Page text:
c. 1970 – The Hand-Held Calculator
The predecessor of the much-loved and much-used [Texas Instrument] TI-83, this calculator paved the way for the calculators used today. There were initial concerns however as teachers were slow to adopt them for fear they would undermine the learning of basic skills.
1980 – Plato Computer
c. 1999 – Interactive Whiteboard
2005 – iClicker
2010 – Apple iPad
Perhaps your favorite device, past and present, was omitted from Dunn’s list. What’s missing? These are the mechanical and electronic devices, the artifacts in classrooms that future generations will marvel over but have little sense of why and how teachers used them. Excluded are the progressive and conservative pedagogies with which teachers used the devices, the software, and the organizations in which they were located.
29 responses to “Evolution of Classroom Technology (Jeff Dunn)”
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Why don’t teachers use technology in the classroom? Is the wrong question perhaps?
Yes, it might be the wrong question to ask, Bob. Lacking the “social imagination” as Diana Rhoten suggests may offer a better answer–but not a better question.
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Great timeline! A key technology omitted from this list is the scantron machine, which I believe came on the scene circa 1970.
Yes, you are correct, Matt. Jeff Dunn had included it in his list of artifacts. I had dropped it and a few others (e.g.,first Reading Accelerator). Thanks.
I believe teachers are the masters of social imagination, however they are realists who know that regardless of the talk about technology use in the classroom it is just that, talk. Until schools are measured by student successes in “social imagination” instead of rote memorization, change is impossible.
Thanks for taking the time to comment, Johnnie.
The photocopier should also get a mention. I used a spirit duplicator when I started teaching 30 years ago. Photocopied worksheets and notes remain central to my working. The overhead projector and its evolutionary successor PowerPoint should also get a look in.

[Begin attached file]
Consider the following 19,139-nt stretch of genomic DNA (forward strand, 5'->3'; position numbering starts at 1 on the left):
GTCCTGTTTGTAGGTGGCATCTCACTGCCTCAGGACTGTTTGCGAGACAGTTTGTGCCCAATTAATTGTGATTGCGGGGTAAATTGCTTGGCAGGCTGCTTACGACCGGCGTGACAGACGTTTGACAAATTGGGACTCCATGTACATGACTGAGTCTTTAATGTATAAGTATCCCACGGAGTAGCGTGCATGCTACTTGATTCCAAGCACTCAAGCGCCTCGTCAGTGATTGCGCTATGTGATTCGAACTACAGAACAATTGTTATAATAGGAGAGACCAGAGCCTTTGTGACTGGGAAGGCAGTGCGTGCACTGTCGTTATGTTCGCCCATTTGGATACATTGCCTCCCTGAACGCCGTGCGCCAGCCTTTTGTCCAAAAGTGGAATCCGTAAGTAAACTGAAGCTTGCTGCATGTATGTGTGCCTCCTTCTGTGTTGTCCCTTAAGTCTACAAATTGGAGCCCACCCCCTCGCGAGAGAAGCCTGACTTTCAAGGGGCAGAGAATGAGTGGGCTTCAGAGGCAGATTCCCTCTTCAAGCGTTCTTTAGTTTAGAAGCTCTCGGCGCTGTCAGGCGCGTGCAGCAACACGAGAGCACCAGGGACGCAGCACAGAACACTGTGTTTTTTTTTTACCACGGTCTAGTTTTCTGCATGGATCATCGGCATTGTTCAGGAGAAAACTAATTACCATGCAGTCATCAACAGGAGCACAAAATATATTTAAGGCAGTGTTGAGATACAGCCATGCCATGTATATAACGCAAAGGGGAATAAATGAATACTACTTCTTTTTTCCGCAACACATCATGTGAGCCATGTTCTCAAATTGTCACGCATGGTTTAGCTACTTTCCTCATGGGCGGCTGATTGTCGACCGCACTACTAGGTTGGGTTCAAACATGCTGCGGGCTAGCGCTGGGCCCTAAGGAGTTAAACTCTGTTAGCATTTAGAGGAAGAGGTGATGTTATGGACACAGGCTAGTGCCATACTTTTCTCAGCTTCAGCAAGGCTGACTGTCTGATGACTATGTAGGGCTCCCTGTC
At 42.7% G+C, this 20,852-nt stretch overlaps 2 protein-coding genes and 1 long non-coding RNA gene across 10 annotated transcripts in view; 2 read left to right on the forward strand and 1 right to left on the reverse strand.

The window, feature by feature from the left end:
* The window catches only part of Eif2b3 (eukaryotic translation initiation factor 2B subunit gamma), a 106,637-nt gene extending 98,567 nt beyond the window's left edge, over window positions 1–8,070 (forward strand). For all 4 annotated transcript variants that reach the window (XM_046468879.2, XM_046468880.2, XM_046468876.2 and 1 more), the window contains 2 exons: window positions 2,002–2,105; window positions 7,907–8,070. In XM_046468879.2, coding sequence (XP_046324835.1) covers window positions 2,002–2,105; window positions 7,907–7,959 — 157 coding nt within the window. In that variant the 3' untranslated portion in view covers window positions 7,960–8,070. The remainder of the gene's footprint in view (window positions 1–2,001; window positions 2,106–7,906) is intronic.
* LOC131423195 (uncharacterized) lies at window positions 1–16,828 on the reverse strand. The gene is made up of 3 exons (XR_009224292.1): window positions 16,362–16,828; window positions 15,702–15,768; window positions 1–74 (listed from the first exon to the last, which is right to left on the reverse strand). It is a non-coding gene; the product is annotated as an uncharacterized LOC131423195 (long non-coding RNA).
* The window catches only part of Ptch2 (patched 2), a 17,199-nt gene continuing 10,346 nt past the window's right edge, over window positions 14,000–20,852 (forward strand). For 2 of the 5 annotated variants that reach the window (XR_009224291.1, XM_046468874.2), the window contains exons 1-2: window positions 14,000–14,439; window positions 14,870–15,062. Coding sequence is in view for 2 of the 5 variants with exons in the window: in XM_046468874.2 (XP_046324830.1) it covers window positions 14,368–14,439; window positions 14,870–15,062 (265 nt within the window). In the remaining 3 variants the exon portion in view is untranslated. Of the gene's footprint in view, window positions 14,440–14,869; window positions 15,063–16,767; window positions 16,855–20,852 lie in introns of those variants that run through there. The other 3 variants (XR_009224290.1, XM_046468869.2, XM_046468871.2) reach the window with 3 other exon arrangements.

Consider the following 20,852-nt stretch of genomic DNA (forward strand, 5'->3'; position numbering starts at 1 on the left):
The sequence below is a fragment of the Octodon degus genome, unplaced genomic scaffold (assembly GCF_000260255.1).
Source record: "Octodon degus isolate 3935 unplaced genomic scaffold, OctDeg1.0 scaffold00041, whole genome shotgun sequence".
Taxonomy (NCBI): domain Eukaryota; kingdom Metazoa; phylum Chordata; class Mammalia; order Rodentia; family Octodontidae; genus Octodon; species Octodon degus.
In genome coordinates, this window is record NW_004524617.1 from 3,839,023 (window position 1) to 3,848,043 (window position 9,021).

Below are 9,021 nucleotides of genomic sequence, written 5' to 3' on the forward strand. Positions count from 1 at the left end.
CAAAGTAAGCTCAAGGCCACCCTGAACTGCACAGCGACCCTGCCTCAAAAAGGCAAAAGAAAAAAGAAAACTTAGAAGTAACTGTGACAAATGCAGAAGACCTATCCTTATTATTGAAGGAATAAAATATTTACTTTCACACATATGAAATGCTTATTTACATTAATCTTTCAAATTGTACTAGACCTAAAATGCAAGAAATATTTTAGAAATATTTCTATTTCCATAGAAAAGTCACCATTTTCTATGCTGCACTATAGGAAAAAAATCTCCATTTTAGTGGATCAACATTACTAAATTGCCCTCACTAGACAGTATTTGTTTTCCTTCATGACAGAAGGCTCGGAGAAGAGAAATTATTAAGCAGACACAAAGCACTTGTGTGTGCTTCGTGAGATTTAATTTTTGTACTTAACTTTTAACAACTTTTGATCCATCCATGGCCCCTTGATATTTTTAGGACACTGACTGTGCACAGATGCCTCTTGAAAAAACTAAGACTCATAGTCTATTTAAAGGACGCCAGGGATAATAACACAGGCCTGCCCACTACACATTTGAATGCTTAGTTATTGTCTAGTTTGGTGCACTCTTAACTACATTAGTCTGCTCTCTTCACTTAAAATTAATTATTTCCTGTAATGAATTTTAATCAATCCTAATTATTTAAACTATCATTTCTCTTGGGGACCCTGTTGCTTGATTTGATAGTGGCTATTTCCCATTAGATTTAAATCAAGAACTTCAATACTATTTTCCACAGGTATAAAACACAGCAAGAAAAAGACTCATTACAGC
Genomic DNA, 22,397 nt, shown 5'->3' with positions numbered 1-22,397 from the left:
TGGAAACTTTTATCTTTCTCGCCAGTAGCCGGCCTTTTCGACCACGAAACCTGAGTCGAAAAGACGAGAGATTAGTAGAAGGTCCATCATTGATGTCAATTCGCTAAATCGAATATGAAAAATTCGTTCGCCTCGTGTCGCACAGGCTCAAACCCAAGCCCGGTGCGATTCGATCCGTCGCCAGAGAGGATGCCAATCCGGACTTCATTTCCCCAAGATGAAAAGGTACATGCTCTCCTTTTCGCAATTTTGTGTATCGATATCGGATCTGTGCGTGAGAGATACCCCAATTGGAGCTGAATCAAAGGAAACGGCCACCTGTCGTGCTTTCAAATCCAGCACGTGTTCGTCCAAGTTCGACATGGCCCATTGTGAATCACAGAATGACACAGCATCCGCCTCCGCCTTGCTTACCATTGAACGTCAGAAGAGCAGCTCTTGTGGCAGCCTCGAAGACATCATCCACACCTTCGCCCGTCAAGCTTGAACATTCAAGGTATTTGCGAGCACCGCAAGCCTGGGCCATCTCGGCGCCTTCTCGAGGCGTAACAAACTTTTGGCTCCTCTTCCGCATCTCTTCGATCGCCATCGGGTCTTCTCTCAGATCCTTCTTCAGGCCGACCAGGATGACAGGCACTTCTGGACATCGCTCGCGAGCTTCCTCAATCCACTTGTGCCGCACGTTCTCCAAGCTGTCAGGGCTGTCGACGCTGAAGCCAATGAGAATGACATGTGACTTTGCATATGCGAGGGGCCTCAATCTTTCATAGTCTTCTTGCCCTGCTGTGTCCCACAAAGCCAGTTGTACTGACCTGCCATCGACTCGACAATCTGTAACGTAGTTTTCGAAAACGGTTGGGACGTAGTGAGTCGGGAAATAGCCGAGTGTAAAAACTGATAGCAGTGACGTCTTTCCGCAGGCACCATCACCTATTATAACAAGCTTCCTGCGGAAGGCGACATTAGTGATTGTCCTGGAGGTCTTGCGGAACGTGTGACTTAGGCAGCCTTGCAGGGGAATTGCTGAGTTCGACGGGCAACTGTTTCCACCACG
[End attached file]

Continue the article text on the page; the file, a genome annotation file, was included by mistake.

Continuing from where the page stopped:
The overhead projector comes right after the radio and before the ball point pen in “Evolution of Classroom Technology.” Because of space I dropped the spirit duplicator–Jeff Dunn had it in his original listing. Including software would have jarred the treasure trove of hardware devices since the Horn Book but maybe for another post. Thank you for the comment.
My vote goes to the typewriter. The sound of the keys and the bell! Do you know there is an English teacher in Phoenix who lets students use typewriters if the want. I guess the past isn’t so past. (I think he has a blog called Magic Margin).
Yep, you are correct, Patrick. The English teacher is Ryan Adney and used 14 typewriters for a class project. Thanks for pointing me to the class. Article is at: http://www.statepress.com/2011/04/14/asu-alum-uses-typewriters-in-high-school-classroom/
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I agree, the scantron should be added. Any teacher who wanted to survive in the 70’s and 80’s would have been lost without the reel-to-reel projector. That wasn’t included either, and should be!
Thanks for putting in another vote for the Scantron.
This was a great post! I posted a link to this blog in my own blog for grad school. Thanks you for the information and I’m sure you’ll get some of my classmates checking this out
Thanks for the comment.
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What about the slide rule? It was pre-electronic calculator. I remember using them in school during the 1960’s. For a while we were allowed to use the slide rule during tests, but calculators were forbidden.
Yep, I would include slid rule.
I would like to use your picture of the slate with the wooden border as a visual element in my online classroom on Canvas. Would this be permissible? It would be used primarily with one class of about thirty 5th graders, and would be completely password protected. Elements of the course may be shared with others, but not for the purpose of sharing the image. I can also put a note that the image is not to be used in the event of sharing. If you don’t own the rights the image, would you be able to direct me to who owns does? Thanks!
The photo is in the public domain. OK to use it.